What 2020 looked like through the lens of Kan’s photography students.

Although this image was created for a specific Digital Photography 1 project, sophomore Jessica Fitzgerald’s reflection in the shattered mirror emanates a sense of frustration even when taking a self-portrait, says Jason Berryman, professor of digital photography at Topeka West High School. (Submitted)

Topeka West High School

At the very least, this school year in the teaching profession has been difficult. I think many teachers would agree with this assessment, especially when working with distant students. From an arts education perspective, how do you get the supplies to the students? How do students submit a jewelry assignment through Google Classroom? How do I teach Illustrator when students are working on Chromebooks?

Fortunately, digital photography has worked easier for my students, as most have access to a digital camera on their cell phone. But teach remotely, then in person (with only half of lessons in the morning and the other half in the afternoon), then remotely again, then finish the school year with most of the students in person and one smaller number at a distance – many of the details in the photograph were either gleaned or not covered.

While the overall quality of student photography has declined slightly, what has increased significantly is students’ understanding of what they can (or cannot) accomplish with their cell phone cameras and some free photo editing apps.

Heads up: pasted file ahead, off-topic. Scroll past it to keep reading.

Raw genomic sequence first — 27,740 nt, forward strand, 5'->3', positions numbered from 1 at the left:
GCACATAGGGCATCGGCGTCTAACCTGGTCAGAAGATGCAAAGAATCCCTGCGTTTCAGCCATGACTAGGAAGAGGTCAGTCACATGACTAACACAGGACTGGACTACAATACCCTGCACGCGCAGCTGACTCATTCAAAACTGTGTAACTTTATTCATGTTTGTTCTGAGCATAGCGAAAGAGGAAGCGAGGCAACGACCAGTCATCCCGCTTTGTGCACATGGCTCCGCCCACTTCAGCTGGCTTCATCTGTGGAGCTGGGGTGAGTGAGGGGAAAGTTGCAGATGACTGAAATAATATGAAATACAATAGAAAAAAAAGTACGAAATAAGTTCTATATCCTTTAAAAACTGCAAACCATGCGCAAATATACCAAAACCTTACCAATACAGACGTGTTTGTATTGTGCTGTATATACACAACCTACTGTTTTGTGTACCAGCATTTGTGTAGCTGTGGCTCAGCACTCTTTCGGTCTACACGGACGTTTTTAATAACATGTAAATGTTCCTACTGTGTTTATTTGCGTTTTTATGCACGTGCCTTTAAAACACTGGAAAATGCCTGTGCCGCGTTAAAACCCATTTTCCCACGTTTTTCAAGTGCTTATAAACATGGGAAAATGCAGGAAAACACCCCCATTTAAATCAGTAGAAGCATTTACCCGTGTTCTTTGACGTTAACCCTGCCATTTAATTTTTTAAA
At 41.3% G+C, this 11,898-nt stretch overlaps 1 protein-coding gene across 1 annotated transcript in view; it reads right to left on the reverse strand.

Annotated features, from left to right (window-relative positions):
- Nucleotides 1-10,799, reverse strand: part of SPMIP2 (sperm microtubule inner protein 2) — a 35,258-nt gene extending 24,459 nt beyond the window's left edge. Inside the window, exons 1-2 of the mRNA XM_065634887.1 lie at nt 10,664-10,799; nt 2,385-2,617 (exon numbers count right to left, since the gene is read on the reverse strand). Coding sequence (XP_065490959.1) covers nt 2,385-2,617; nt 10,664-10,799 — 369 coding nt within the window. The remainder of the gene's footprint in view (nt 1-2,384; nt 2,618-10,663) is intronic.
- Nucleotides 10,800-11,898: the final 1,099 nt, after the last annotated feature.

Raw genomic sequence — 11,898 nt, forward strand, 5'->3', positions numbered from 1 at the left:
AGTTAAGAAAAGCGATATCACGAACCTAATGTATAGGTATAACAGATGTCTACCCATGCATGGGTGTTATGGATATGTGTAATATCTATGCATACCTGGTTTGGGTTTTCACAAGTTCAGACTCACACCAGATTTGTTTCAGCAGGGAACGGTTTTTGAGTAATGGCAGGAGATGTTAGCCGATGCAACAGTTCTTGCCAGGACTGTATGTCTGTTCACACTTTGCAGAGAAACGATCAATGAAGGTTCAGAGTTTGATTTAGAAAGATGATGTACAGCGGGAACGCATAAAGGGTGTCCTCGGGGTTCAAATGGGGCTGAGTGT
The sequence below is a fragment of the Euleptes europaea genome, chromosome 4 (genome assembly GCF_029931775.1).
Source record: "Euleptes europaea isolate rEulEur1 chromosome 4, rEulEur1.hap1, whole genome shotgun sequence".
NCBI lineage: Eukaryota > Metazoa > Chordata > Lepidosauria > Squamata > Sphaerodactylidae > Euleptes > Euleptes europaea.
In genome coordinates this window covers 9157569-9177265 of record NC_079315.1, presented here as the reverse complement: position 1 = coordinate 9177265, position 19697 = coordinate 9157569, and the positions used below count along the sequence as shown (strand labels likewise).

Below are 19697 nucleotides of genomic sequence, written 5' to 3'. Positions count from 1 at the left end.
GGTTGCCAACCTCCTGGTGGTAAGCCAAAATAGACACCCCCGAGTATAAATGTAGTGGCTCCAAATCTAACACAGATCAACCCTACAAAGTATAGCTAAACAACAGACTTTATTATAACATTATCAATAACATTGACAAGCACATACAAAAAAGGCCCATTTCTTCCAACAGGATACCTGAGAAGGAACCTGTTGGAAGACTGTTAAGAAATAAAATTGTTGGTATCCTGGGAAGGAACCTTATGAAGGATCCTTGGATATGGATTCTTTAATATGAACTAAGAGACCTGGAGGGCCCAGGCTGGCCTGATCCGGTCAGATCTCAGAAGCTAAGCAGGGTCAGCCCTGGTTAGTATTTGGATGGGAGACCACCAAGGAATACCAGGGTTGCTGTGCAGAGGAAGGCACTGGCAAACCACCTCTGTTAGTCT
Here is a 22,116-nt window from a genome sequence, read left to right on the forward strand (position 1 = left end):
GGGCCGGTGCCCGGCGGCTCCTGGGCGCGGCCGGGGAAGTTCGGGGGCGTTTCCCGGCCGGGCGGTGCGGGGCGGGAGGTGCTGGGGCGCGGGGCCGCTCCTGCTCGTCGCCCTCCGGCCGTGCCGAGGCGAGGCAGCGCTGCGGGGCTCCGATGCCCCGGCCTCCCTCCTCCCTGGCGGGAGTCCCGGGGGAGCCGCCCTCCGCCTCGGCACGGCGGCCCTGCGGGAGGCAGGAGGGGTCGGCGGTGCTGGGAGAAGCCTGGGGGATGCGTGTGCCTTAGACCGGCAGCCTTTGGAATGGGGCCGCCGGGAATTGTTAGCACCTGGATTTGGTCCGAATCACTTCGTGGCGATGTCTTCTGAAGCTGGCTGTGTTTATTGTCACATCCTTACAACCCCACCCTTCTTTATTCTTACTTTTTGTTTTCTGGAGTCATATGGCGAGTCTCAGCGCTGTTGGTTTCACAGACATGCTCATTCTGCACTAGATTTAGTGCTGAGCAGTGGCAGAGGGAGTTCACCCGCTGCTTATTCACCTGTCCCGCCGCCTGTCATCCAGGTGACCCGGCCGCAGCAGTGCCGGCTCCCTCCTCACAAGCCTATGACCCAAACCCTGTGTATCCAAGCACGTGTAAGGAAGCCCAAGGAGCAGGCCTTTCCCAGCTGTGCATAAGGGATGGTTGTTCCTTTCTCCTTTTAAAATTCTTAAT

American photographer Chase Jarvis said it best: “The best camera is the one you have with you!

Two portraits of Topeka West juniors Austin Schimmel and Lily Salazar capture precisely the daily life we ​​have all lived for over a year: the masks! I can honestly say that in all of my teaching years, I have never had any students submitting photos where half of the model’s face is covered with a cloth mask.

“Kick”, a photograph of Austin Schimmel, junior from Topeka West High School.  (Submitted)
“Kick”, a photograph of Austin Schimmel, junior from Topeka West High School. (Submitted)
“Tallulah”, a photograph of Lily Salazar, junior at Topeka West High School. (Submitted)

Still life images of clothes hanging in a closet and a lightly lit potted plant were both created at home by senior Ella Teter and junior Nolan Noonan. These images stand out for their skill, composition, and the fact that both were captured with cellphone cameras while students were working remotely away from high school.

“Rehearsal”, by Ella Teter, Senior at Topeka West High School. (Submitted)
“Desk lamp”, by Nolan Noonan, senior from Topeka West high school. (Submitted)

Finally, I absolutely had to show Taylor Reinert’s “Tiny Planet” image, just for the fact that it was so cool. Taylor created the photograph while flying his unmanned aerial vehicle over the western edge of the Topeka West campus. He then captured a 360˚ panorama of the landscape using his cell phone camera (which he also uses to control the drone). Finally, using Adobe Photoshop, Tayler folded the panorama into a circle creating the tiny planet.

“Tiny Planet”, by Taylor Reinert, senior at Topeka West High School. (Submitted)

Every year, pandemic or not, I am always amazed by the talent and creativity of our students.

Jason Berryman teaches digital photography and chairs the Art Department at Topeka West High School. He shares student work on the Photosynthesis blog. Republished courtesy of Kansas reflector.


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